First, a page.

State law requires compliance with the Waste Tire Manifest Program. Those who haul ten or more waste tires must register as a Waste Tire Hauler.

Waste Tire Haulers may only take tires to authorized facilities and keep a “Comprehensive Trip Log.” Those who receive tires from unregistered haulers must report them to CalRecycle.

Registration for a Waste Tire Hauler includes:

    • Complete the registration application.  Annual registration is valid through Dec. 31 and applicants must register before hauling.
    • Complete CalRecycle Form 60
    • Obtain a $10,000 surety bond (CIWMB Form 61). The bond runs concurrently with the waste tire hauler registration.

SuretyGroup.com is licensed to write California Waste Tire Hauler Surety Bonds. Call for a free, no-obligation quote. You can speak with a Surety Bond Specialist at 1‑844‑432‑6637, email info@suretygroup.com, or apply online.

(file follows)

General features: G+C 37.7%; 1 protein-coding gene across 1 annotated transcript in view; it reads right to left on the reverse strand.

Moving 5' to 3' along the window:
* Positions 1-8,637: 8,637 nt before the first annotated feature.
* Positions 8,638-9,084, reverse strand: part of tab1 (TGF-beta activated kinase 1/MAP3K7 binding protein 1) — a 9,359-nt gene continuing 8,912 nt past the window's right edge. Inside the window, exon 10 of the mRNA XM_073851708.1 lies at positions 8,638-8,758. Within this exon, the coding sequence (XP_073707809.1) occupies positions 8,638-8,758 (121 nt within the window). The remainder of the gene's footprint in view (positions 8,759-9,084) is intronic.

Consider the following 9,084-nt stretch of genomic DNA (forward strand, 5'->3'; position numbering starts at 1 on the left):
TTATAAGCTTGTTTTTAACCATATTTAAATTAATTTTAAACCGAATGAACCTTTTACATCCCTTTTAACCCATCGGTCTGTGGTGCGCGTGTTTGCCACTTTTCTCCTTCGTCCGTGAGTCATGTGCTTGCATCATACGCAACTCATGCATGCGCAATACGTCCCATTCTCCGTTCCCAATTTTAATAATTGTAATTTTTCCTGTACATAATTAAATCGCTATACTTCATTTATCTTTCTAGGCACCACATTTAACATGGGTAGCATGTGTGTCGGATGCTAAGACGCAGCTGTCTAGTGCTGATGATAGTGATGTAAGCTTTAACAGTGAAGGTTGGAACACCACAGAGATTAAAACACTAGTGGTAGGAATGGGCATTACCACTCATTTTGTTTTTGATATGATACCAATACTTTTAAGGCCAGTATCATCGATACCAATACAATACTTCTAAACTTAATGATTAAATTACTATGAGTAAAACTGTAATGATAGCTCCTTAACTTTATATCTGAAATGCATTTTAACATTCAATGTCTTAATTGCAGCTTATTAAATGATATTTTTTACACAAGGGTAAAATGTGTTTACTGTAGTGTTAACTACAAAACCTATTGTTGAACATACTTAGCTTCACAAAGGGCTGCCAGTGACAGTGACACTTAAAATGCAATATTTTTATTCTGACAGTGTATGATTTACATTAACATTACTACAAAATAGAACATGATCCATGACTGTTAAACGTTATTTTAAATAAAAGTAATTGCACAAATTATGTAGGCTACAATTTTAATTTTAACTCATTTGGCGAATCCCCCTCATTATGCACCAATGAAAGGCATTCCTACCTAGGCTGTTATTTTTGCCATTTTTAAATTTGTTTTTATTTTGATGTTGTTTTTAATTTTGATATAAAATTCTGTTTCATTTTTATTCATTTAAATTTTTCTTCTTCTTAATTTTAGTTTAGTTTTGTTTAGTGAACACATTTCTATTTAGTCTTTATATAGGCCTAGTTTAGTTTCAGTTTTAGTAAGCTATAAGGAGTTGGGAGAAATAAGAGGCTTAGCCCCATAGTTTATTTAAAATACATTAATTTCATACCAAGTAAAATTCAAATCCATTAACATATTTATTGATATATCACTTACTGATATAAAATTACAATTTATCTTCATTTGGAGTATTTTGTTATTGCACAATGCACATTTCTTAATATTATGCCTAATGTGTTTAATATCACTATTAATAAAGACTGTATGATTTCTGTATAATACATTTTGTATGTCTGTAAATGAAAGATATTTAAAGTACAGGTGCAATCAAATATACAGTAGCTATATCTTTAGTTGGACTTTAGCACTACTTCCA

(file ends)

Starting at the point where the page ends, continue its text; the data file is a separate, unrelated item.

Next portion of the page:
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Georgia Used Motor Vehicle Parts Dealer Bonds

Auto Dismantler Bond

2017 is an odd year.

That means that Used Motor Vehicle Parts Dealers in Georgia need to renew their licenses by December 31, 2017. Licenses expire every two years during odd-numbered years.

It is illegal to do business as a Used Motor Vehicle Parts Dealer or Auto Dismantler in Georgia without registering and obtaining a license. This includes Georgia Used Parts Dealers, Rebuilders and Salvage Dealers.

When applying for an initial license, the following must be provided:

  • Original $10,000 surety bond in the exact name of the business, and must be signed
  • Power of Attorney form
  • Original Certificate of Insurance
  • Photos of place of business
  • Fees
  • NMVTIS Identification number
  • Sales Tax Number
  • Fingerprint Process – must register to have fingerprints taken for a criminal background check
  • Check with local authorities to ensure that your place of business meets all local zoning and related laws

A $10,000 surety bond must be submitted when renewing a license.